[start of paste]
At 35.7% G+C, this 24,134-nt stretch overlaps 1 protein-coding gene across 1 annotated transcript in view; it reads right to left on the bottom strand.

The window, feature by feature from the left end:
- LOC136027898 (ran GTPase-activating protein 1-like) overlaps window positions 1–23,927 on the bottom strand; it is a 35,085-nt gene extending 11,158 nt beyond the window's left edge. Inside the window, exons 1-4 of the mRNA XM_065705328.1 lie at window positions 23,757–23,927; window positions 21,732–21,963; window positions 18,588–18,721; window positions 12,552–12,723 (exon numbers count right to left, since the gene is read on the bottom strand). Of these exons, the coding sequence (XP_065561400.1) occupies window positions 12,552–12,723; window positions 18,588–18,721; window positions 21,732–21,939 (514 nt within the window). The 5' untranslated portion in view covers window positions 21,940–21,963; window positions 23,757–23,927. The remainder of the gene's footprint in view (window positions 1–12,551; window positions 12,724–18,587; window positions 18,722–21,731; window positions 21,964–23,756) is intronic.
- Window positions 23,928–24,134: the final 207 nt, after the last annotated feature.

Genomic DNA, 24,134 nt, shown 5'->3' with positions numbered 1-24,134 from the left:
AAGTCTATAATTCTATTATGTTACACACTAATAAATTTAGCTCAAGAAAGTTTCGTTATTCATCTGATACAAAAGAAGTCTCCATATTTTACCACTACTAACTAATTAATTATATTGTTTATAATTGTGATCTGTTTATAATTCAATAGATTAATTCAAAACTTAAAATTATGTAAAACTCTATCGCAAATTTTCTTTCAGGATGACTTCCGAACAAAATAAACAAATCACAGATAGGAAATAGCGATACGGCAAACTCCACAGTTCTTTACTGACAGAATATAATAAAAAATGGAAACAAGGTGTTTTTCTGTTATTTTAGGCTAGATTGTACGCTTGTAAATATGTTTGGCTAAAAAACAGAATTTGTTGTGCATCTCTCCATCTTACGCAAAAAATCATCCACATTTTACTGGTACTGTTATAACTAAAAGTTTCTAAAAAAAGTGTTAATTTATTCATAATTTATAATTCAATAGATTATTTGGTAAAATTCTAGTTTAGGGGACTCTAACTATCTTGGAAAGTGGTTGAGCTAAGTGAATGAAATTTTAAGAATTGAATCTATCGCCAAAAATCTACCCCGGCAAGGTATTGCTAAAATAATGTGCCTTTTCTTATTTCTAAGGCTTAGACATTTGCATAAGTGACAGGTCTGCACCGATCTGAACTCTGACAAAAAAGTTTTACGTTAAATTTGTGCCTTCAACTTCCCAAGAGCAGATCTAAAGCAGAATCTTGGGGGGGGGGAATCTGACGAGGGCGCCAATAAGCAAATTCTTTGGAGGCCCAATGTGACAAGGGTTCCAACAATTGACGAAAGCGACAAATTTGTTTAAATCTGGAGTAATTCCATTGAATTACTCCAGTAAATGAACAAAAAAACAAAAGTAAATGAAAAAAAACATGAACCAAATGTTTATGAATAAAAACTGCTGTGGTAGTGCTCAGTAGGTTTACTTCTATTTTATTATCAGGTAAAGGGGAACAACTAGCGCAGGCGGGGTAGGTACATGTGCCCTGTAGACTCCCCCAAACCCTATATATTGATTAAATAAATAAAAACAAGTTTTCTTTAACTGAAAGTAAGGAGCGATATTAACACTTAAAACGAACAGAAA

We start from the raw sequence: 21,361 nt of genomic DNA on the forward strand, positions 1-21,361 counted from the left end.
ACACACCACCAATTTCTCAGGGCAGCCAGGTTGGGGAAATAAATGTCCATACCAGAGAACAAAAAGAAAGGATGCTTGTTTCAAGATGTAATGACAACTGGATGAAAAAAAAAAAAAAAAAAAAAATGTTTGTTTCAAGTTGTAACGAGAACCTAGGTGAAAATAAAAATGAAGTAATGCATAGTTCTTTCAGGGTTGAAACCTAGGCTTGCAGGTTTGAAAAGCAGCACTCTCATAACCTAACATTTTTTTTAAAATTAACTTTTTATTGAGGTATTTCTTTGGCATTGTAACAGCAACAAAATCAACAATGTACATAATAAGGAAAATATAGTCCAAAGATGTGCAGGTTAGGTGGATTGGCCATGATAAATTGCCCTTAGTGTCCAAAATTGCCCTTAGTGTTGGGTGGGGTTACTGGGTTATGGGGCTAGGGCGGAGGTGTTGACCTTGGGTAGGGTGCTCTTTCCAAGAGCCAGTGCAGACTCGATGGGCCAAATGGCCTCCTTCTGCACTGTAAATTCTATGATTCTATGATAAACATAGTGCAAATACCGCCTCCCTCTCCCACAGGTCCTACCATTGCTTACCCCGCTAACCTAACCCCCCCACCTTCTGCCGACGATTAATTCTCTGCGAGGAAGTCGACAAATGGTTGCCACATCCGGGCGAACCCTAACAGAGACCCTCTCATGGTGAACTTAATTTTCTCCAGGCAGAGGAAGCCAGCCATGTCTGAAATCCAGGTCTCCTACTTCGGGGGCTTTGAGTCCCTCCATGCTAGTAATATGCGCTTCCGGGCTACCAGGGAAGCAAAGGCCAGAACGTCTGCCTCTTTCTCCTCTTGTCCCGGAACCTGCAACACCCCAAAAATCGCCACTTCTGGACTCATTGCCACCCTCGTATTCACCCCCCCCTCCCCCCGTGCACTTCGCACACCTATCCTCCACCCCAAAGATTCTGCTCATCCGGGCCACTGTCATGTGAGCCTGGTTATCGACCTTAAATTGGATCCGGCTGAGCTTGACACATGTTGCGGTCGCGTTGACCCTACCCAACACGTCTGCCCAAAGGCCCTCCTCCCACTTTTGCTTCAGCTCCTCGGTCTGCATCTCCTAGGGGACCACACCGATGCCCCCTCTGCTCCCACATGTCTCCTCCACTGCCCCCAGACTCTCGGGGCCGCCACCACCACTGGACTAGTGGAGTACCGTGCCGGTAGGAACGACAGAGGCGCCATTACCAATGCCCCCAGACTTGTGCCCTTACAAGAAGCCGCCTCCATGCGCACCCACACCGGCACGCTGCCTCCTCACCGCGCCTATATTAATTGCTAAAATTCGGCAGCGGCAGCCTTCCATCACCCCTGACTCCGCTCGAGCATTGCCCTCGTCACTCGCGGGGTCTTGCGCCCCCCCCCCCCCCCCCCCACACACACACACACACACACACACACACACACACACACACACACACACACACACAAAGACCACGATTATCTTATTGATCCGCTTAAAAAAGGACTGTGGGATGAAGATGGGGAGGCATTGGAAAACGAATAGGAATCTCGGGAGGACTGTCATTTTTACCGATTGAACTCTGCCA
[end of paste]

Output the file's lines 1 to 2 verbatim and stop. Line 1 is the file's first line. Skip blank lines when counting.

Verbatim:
At 35.7% G+C, this 24,134-nt stretch overlaps 1 protein-coding gene across 1 annotated transcript in view; it reads right to left on the bottom strand.

The window, feature by feature from the left end: